Legumes (Fabaceae)
    NA
    Mericarp segment shape (Desmodium)
    NA
    Other markings on berry
    NA
    Schizocarpic fruit compression
    NA
    Schizocarpic fruit segments
    0
    prickles on fruits
    • the fruits are armed with thorns-like defensive structures
    • the fruits do not have thorn-like defensive structures
  • Glands or sap
    Glands on leaf blade
    the leaf blades do not have glandular dots or scales
    Sap
    the sap is clear and watery
    Sap color
    the sap is clear
  • Growth form
    Growth form
    the plant is an herb (it has self-supporting stems)
    Lifespan
    the plant lives only a single year or less
    Parasitism
    the plant is not parasitic
    Plant color
    the leaves or young stems of the plant are green
    Plants darken when dry
    no
    Spines on plant
    • the plant has no spines
    • there are spines on the plant
  • Leaves
    Bracteole number (Apiaceae)
    0
    Bracts in plantain (Plantago)
    NA
    Final leaf segment length (compound lvs only)
    0 mm
    Hairs on underside of leaf
    the underside of the leaf is fuzzy or hairy
    Hairs on upper side of leaf
    the upper side of the leaf is fuzzy or hairy
    Leaf arrangement
    • alternate: there is one leaf per node along the stem
    • opposite: there are two leaves per node along the stem
    Leaf blade base
    the leaf has a distinct leaf stalk (petiole)
    Leaf blade base shape
    the base of the leaf blade is cordate (heart-shaped, has rounded lobes at the base)
    Leaf blade edges
    the edge of the leaf blade is entire (has no teeth or lobes)
    Leaf blade length
    Up to 250 mm
    Leaf blade shape
    • the leaf blade is cordate (heart-shaped with backward-facing rounded lobes), or sagittate (arrow-shaped with backward-facing pointed lobes)
    • the leaf blade is orbicular (roughly circular, as wide as long)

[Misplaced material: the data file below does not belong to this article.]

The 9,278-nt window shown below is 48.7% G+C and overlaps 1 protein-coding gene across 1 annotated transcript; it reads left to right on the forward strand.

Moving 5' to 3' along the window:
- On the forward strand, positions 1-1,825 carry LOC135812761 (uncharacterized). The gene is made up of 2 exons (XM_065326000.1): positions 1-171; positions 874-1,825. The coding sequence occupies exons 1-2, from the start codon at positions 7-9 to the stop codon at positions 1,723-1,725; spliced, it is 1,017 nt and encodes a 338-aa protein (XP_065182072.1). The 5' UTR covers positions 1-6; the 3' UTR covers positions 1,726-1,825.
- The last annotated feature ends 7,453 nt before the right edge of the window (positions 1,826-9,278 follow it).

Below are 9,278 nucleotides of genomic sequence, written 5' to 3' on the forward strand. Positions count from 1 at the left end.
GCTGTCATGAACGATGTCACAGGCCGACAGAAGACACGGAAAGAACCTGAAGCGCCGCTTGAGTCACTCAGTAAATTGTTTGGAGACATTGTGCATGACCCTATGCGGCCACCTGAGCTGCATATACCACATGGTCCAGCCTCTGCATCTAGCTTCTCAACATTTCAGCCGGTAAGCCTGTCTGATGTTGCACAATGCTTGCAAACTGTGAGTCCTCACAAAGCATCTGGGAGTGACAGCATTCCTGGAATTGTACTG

• the leaf blade is reniform (kidney-shaped; wider than long)
    Leaf blade surface colors
    the upper side of the leaf blade is relatively uniform in color
    Leaf duration
    the leaves drop off in winter (or they whither but persist on the plant)
    Leaf form
    the leaves are green, with an expanded blade and a leaf-like texture
    Leaf spines
    there are no spines on the leaf edges
    Leaf stalk
    the leaves have leaf stalks
    Leaf teeth and lobes
    • the edge of the leaf blade is entire (has no teeth or lobes)
    • the leaf blade margin is wavy, but does not have teeth
    Leaf type
    the leaves are simple (lobed or unlobed but not separated into leaflets)
    Leaves per node
    • there are two leaves per node along the stem
    • there is one leaf per node along the stem
    Specific leaf type
    the leaves are simple (lobed or unlobed but not separated into leaflets)
    Stipule features
    NA
    Stipules
    there are no stipules on the plant
  • Place
    Habitat
    terrestrial
    New England state
    • Connecticut
    • Massachusetts
    • Rhode Island
    • Vermont
    Specific habitat
    • man-made or disturbed habitats
    • meadows or fields
  • Stem, shoot, branch
    Branched tendrils
    NA
    Hair between stem nodes
    the stem has hairs between the nodes
    Hairs between stem nodes
    at least some of the hairs on the stem have glands
    Plant height
    At least 60 cm
    Tendril origin
    NA
    Tendrils
    the plant does not have tendrils

Wetland Status

Not classified

New England Distribution and Conservation Status

Distribution

Connecticut
present
Maine
present
Massachusetts
present
New Hampshire
present
Rhode Island
present
Vermont
present

Conservation Status

Exact status definitions can vary from state to state. For details, please check with your state.

Massachusetts
unranked (S-rank: SNR)

ssp. louisianica

Massachusetts
unranked (S-rank: SNR)

Native to North America?

Sometimes Confused With

Sesamum orientale

Family

Pedaliaceae

Genus

Proboscidea

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Information from Dichotomous Key of Flora Novae Angliae

1.  Proboscidea louisianica (P. Mill.) Thellung ssp. louisianica E

ram’s-horn. Martynia louisianica P. Mill. • CT, MA, RI, VT; also reported from ME and NH by Kartesz (1999), but specimens are unknown. Fields, areas of cultivation.